Third-party Sick Pay: Everything You Need to Know

November 28, 2018
Third-party Sick Pay: Everything You Need to Know

Third-party sick pay is a benefit that some companies provide for employees. This coverage, typically part of an employee’s benefits package, applies to illnesses and nonwork-related accidents. It enables employees who are sick, injured, or temporarily disabled to receive compensation while they are out of work. Third-party sick pay is made in the form of short-term or long-term disability payments.

How Does Third-Party Sick Pay Work?

Third-party sick payments are similar to an employee’s regular paycheck, except employees get a percentage of their normal gross pay. Another difference is that these checks are

issued by the insurance company or third-party provider. Both the employee and employer must keep records of the payments received while the worker is away from the job. If the third-party payer acts as the employer's agent, then the employer is responsible for:

  • Social Security and Medicare withholdings
  • Federal Unemployment Tax (FUTA)
  • State Unemployment Tax (SUTA)

However, the situation is different if the third-party payer is not the employer's agent. In that case, the third party is responsible for paying the employer's portion of those taxes. There are exceptions where one party can transfer tax liability to the other. Note also that regulations can vary between regions.

Is Third-Party Sick Pay Earned Income?

If a worker receives third-party sick pay within six months after leaving work, it's considered earned income. This is because sick payments are made in place of regular wages. If sick leave is received more than six months after work is discontinued, it’s classified as unearned income.

Is Third-Party Sick Pay Taxable?

Yes, third-party sick pay is taxable—unless the insurance premiums are paid with after tax dollars. Depending on the sick pay plan, premium costs might be covered by the employer, employee, or both parties. Regardless of who is paying the premiums, sick pay is taxable when these premiums are paid with pre-tax dollars.

What Is Nontaxable Sick Pay?

Although sick payments are typically made with pre-tax dollars, some sick pay plans make payments with after tax dollars. If this is the case, sick pay becomes nontaxable. Sick pay is also nontaxable if death occurs during the period in which the employee is receiving third-party sick pay. Payments issued after death to an estate or survivor are not eligible to be taxed.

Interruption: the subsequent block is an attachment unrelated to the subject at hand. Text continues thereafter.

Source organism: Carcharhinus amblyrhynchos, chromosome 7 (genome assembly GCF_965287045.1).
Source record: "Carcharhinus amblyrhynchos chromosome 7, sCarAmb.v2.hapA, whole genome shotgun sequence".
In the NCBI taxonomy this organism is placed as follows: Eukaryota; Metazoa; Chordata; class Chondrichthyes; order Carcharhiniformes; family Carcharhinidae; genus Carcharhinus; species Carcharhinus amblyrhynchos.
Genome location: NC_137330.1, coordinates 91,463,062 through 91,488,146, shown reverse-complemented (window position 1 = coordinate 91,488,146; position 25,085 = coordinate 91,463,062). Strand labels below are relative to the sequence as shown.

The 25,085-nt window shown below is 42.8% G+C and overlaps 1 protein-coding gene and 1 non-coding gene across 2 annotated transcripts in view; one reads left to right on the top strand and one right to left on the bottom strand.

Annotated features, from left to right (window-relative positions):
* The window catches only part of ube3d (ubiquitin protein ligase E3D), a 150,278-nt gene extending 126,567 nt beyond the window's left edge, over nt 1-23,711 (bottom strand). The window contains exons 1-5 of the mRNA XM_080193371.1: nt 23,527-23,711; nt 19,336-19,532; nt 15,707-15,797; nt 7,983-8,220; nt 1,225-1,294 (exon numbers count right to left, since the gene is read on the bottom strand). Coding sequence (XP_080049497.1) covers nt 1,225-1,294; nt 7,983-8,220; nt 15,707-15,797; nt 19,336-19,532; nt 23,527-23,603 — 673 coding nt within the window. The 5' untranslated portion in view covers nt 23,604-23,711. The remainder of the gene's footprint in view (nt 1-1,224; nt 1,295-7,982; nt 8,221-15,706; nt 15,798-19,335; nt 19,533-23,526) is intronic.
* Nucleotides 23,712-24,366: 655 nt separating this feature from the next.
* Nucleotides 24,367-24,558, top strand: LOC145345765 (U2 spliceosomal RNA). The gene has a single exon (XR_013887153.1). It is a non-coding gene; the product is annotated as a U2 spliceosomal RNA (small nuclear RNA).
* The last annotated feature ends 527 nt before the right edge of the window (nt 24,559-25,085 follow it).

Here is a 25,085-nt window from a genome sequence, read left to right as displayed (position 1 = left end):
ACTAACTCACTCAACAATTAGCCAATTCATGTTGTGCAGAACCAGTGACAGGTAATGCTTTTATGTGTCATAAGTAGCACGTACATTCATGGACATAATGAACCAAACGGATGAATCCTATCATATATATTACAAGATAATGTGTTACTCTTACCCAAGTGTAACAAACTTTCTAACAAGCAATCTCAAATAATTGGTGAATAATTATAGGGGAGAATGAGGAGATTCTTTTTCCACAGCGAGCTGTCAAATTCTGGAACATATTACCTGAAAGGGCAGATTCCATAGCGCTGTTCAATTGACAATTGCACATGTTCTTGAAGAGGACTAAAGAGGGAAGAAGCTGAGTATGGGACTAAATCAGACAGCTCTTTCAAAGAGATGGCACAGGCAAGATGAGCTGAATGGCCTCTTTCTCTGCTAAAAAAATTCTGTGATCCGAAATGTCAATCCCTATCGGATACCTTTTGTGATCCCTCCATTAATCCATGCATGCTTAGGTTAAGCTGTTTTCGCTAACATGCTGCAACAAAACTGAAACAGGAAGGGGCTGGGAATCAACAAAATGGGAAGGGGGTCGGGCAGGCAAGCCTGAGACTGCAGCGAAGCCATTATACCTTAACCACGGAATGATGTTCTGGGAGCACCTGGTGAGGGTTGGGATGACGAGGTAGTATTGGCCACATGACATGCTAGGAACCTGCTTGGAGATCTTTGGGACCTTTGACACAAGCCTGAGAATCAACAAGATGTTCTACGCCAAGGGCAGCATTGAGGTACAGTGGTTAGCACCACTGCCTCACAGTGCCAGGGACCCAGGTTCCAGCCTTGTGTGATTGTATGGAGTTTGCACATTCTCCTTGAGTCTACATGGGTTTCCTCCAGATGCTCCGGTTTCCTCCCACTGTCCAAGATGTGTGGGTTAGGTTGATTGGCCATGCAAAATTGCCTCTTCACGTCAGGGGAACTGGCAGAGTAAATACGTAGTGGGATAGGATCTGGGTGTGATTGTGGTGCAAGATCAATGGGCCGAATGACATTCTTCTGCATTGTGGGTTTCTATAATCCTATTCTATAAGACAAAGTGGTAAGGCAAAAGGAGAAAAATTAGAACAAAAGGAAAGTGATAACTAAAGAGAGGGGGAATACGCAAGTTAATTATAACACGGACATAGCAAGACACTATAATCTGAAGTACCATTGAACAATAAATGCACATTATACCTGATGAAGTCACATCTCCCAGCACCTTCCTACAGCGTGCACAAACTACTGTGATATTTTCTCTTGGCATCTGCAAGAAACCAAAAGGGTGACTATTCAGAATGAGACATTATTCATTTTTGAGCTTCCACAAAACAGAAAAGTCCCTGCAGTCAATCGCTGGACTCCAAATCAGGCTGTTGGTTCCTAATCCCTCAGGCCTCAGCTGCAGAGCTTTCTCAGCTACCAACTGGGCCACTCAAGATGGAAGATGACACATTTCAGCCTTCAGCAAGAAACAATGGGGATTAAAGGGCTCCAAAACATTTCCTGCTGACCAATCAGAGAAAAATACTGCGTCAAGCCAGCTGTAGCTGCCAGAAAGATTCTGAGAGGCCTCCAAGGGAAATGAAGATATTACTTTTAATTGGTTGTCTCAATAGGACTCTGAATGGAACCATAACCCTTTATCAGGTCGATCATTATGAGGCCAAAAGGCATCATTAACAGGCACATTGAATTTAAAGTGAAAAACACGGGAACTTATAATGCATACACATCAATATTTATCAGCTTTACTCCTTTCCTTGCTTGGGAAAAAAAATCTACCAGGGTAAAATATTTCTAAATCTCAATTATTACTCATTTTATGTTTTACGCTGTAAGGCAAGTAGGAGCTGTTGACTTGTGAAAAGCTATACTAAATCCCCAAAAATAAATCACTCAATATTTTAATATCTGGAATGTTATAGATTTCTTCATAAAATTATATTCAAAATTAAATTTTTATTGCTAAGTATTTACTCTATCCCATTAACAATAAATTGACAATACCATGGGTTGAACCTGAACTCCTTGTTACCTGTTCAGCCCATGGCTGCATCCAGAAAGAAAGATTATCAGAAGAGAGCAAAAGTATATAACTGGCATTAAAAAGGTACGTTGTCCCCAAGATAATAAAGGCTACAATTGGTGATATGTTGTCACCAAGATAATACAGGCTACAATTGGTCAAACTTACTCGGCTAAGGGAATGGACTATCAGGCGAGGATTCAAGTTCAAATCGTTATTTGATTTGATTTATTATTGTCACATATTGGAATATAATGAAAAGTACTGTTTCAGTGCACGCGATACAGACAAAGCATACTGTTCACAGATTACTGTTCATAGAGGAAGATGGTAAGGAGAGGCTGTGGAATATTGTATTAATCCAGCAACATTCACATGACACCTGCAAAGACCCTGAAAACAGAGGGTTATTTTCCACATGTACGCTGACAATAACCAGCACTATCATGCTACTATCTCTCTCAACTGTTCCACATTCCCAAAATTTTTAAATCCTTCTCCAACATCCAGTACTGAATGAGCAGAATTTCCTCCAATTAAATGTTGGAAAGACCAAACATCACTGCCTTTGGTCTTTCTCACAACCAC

Four Tax Scenarios

When distinguishing between a taxable and nontaxable sick pay plan, there are four possible scenarios:

  • The employer pays for the entire insurance premiums. In this case, the employee pays all of the tax for the sick pay payments.
  • The employer pays for part of the premiums, and the employee pays for the rest with after tax dollars. Here, the employee pays a tax proportionate to the employer's portion of the payment.
  • The employee pays for the entire premium with pre-tax dollars. In this case, the employee pays all the tax.
  • The employee pays for the entire premium in after tax dollars. The employee does not have to pay tax on the sick pay payments.

Reporting Sick Pay

It’s important to note that sick pay must be reported on the employee’s W-2 regardless of tax implications. The employer or, in some situations, the third-party payer is required to document the following information:

  • Sick pay used
  • Federal income tax withheld from sick pay
  • Sick pay subject to employee Social Security tax
  • Social Security tax withheld from sick pay
  • Sick pay subject to employee Medicare tax
  • Medicare tax withheld from sick pay
  • Sick pay disbursed by a third party not included in income

Here’s an example from the IRS explaining how an employee might report sick pay and change federal income tax withholding if they received payments during 2022:

Dave, an employee of Edgewood Corporation, was seriously injured in a car accident on January 1, 2022. Dave’s last day of work was December 31, 2021. The accident wasn’t job-related. Key, an insurance company that wasn’t an agent of the employer, paid Dave $2,000 sick pay each month for 10 months, beginning in January 2022. Dave submitted a Form W-4S to Key, requesting $210 be withheld from each payment for federal income tax. Dave received no payments from Edgewood, his employer, from January 2022 through October 2022. Dave returned to work on November 1, 2022. For the policy year in which the car accident occurred, Dave paid a part of the premiums for his coverage, and Edgewood paid the remaining part. The plan was, therefore, a “contributory plan.” During the 3 policy years before the calendar year of the accident, Edgewood paid 70% of the total of the net premiums for its employees’ insurance coverage, and its employees paid 30%.

This communication is for informational purposes only; it is not legal, tax or accounting advice; and is not an offer to sell, buy or procure insurance.

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